But, it was the first show I ever saw on Broadway that won me over. I was attending a conference, and decided to go to the show that was closest to the hotel. It turned out to be “Les Miserables” before it closed the first time on Broadway. I had first row balcony seats, perfect for all of those songs addressed to the heavens. And, the theater! I had only been in giant modern theaters. There’s an intimacy to Broadway theaters that is seldom felt elsewhere. I fell in love with Broadway, but also fell in love with “Les Miz”. 

It wasn’t until I moved to Indiana four years ago, though, that I had the chance to go to New York regularly. It’s so easy to get there, flying non-stop from Nashville. When I go to BookExpo in the spring, I usually go to three shows. And, then, in 2014, I went on a mad, week-long trip with a friend, and we crammed as many shows in as we could. We saw “A Gentleman’s Guide to Love & Murder” twice. I had a front row seat to “You Can’t Take It With You”, and James Earl Jones was just six feet away from me! I saw “Pippin”, and sat behind the conductor. I could see every song that was coming up next. There truly is “Magic to Do” at a Broadway show.

Best of all, I went back to see “Les Miserables”, once again at the Imperial Theatre. And, I fell in love with the actor playing Jean Valjean, an Iranian-born actor, raised in Canada, married to a British woman, Ramin Karimloo. He had been the youngest actor to play the Phantom. And, now, he brought a depth and strength and passion to the role of Jean Valjean. I went back to see the show a second time that week. And, in 2015, I would go see him two more times in the role before his run was over.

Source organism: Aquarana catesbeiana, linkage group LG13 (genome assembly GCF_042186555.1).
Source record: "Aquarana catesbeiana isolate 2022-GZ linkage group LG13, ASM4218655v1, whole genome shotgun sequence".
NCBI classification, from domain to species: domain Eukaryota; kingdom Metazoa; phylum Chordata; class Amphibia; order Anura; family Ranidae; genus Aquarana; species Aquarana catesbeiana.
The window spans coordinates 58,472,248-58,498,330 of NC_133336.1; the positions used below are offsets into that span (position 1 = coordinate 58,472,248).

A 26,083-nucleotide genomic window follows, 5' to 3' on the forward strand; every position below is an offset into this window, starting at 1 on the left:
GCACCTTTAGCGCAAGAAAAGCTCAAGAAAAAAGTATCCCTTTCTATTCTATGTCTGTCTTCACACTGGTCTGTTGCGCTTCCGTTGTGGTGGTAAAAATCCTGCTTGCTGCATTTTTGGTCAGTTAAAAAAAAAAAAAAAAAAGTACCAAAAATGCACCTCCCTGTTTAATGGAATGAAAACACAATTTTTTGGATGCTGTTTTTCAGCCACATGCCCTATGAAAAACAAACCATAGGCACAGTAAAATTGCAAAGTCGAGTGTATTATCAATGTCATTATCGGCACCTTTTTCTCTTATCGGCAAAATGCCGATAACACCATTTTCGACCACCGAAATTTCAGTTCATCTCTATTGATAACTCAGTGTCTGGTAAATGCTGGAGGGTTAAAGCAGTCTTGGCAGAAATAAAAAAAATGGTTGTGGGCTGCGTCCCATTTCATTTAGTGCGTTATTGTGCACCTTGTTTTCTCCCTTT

Remember, though, when I said my mother took us to the theater when we were children? My sister, Linda, and I decided to return the favor. In June 2015, we took Mom and our younger sister, Christie, to New York. Neither of my sisters had been there, so we all picked three things we wanted to see while we were there. I picked three shows. And, I carefully selected shows that would be memorable. We went to see “The King and I” at Lincoln Center, starring Kelli O’Hara, who went on to win the Tony Award. Tyne Daly from Cagney and Lacey starred in “It Shoulda Been You”, and her partner in crime, Sharon Gless, sat in front of me, and talked to me afterward. And, maybe the most memorable show was “The Audience” with Helen Mirren. Only two corgies could steal a scene from the queen.

Linda and I have been back to Broadway twice together, long weekend trips that are really Broadway trips. She made me stand at the stage door to meet Ramin Karimloo after I dragged her to Les Miz. We laughed at the irreverence of Jim Parsons in “Act of God”. Our last trip took us to “The Front Page” starring Nathan Lane, John Goodman, and Jefferson Mays, “Sweet Charity” with Sutton Foster, “Fiddler on the Roof”, and “Holiday Inn”, where I met Bryce Pinkham afterwards, and learned his grandmother was a librarian. And, coming full circle, we ended our recent weekend with Kristin Chenoweth’s show, “My Love Letter to Broadway”.

I, too, love Broadway. I pick my shows carefully, sometimes with a star in mind, sometimes based on the recommendation of a friend. I read The New York Times reviews, and follow Playbill. I won’t pay an enormous amount of money to go see Hugh Jackman when he’s in a play that doesn’t interest me. But, I’ll pay full price to see a show starring Sutton Foster or Bryce Pinkham or Jefferson Mays or James Earl Jones or Ramin Karimloo or Kelli O’Hara when it’s a plot or musical that entices me. I’ll go see a drama or a comedy, but I truly enjoy the musicals.